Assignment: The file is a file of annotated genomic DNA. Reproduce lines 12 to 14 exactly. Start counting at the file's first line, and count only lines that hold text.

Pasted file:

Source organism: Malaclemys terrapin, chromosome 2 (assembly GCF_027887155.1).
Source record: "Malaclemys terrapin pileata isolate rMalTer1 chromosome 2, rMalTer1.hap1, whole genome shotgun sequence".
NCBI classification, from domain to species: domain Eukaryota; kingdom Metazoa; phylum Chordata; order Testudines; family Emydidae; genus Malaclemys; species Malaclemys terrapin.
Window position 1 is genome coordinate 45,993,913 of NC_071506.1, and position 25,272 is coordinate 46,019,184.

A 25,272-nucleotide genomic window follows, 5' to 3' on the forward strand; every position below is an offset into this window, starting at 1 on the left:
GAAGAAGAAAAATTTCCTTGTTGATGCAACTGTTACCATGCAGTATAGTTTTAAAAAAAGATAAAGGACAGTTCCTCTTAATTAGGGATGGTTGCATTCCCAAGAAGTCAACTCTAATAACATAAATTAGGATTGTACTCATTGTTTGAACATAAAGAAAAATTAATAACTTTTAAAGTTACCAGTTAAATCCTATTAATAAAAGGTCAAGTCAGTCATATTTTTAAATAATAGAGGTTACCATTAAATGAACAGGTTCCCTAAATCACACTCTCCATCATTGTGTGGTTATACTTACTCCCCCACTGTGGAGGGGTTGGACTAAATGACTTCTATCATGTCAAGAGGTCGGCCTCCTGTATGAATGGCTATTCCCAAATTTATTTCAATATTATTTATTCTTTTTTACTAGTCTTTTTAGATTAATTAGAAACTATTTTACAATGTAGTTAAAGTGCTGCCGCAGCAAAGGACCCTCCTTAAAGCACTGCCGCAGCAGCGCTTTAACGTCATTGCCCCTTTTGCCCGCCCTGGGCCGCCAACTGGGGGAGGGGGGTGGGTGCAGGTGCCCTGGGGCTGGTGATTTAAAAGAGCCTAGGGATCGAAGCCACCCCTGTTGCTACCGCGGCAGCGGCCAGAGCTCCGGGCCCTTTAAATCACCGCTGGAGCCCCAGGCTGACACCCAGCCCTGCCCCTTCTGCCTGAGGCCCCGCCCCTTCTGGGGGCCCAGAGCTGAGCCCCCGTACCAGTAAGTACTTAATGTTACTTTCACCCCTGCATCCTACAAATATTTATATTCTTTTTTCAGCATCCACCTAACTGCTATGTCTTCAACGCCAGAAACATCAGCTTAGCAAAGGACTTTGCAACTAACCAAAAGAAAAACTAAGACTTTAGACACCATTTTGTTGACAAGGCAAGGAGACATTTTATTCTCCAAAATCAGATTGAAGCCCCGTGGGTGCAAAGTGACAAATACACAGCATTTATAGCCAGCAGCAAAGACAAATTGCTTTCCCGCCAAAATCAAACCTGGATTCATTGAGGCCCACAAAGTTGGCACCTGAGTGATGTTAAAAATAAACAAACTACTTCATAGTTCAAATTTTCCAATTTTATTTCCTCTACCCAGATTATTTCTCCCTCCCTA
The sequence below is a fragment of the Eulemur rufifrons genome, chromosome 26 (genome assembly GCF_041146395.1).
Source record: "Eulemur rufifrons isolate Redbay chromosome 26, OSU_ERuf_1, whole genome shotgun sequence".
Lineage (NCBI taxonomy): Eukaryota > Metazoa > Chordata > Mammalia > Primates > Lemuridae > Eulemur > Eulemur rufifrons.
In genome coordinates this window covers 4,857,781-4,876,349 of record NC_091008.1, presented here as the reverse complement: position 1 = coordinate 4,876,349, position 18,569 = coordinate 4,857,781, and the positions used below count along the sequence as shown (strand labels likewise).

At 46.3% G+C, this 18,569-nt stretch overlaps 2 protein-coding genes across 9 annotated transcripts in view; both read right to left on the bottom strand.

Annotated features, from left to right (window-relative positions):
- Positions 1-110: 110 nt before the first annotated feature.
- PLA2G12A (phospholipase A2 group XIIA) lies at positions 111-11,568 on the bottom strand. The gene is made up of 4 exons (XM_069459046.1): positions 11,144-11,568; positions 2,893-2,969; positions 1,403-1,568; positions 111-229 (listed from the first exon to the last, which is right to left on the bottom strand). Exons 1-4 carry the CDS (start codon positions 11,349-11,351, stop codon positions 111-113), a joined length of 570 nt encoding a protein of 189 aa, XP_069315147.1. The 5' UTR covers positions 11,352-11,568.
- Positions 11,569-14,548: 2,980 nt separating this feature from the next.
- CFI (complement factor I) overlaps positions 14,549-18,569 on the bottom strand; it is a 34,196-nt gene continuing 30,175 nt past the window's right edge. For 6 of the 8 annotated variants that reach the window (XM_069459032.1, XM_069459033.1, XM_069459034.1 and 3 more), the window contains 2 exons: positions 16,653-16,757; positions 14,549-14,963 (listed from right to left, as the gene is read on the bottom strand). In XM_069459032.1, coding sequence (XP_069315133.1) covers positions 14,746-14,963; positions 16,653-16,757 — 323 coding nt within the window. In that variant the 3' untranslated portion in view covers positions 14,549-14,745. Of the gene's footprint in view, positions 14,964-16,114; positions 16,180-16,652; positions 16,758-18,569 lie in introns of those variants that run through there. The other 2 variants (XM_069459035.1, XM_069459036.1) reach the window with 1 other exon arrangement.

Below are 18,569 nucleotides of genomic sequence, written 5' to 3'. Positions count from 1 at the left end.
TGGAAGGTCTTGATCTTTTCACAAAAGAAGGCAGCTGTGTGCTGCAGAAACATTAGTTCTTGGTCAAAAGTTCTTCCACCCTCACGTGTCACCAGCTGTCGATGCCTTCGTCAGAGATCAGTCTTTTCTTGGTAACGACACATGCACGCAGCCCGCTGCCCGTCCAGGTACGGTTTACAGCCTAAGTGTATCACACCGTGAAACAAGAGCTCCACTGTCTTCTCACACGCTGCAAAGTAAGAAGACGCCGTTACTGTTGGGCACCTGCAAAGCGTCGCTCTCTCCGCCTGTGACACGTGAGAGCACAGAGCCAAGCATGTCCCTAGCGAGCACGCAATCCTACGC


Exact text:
Annotated features, from left to right (window-relative positions):
- Positions 1-110: 110 nt before the first annotated feature.
- PLA2G12A (phospholipase A2 group XIIA) lies at positions 111-11,568 on the bottom strand. The gene is made up of 4 exons (XM_069459046.1): positions 11,144-11,568; positions 2,893-2,969; positions 1,403-1,568; positions 111-229 (listed from the first exon to the last, which is right to left on the bottom strand). Exons 1-4 carry the CDS (start codon positions 11,349-11,351, stop codon positions 111-113), a joined length of 570 nt encoding a protein of 189 aa, XP_069315147.1. The 5' UTR covers positions 11,352-11,568.